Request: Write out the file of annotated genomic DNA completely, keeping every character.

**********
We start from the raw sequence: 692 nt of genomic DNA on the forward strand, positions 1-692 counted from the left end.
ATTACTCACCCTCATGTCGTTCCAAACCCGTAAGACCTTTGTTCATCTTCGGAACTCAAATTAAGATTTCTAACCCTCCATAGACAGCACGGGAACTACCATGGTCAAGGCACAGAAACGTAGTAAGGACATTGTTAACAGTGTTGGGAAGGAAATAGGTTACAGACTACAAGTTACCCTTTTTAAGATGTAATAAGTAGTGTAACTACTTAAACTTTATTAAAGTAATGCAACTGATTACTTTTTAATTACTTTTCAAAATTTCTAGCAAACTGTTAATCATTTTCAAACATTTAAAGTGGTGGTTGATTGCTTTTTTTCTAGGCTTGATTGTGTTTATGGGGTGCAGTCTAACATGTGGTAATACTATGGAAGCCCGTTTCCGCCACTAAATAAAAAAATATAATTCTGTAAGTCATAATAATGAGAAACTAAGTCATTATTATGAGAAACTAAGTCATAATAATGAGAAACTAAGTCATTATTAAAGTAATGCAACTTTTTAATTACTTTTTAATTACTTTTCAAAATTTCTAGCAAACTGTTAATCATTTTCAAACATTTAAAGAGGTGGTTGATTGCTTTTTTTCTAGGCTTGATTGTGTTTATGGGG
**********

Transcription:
We start from the raw sequence: 692 nt of genomic DNA on the forward strand, positions 1-692 counted from the left end.
ATTACTCACCCTCATGTCGTTCCAAACCCGTAAGACCTTTGTTCATCTTCGGAACTCAAATTAAGATTTCTAACCCTCCATAGACAGCACGGGAACTACCATGGTCAAGGCACAGAAACGTAGTAAGGACATTGTTAACAGTGTTGGGAAGGAAATAGGTTACAGACTACAAGTTACCCTTTTTAAGATGTAATAAGTAGTGTAACTACTTAAACTTTATTAAAGTAATGCAACTGATTACTTTTTAATTACTTTTCAAAATTTCTAGCAAACTGTTAATCATTTTCAAACATTTAAAGTGGTGGTTGATTGCTTTTTTTCTAGGCTTGATTGTGTTTATGGGGTGCAGTCTAACATGTGGTAATACTATGGAAGCCCGTTTCCGCCACTAAATAAAAAAATATAATTCTGTAAGTCATAATAATGAGAAACTAAGTCATTATTATGAGAAACTAAGTCATAATAATGAGAAACTAAGTCATTATTAAAGTAATGCAACTTTTTAATTACTTTTTAATTACTTTTCAAAATTTCTAGCAAACTGTTAATCATTTTCAAACATTTAAAGAGGTGGTTGATTGCTTTTTTTCTAGGCTTGATTGTGTTTATGGGG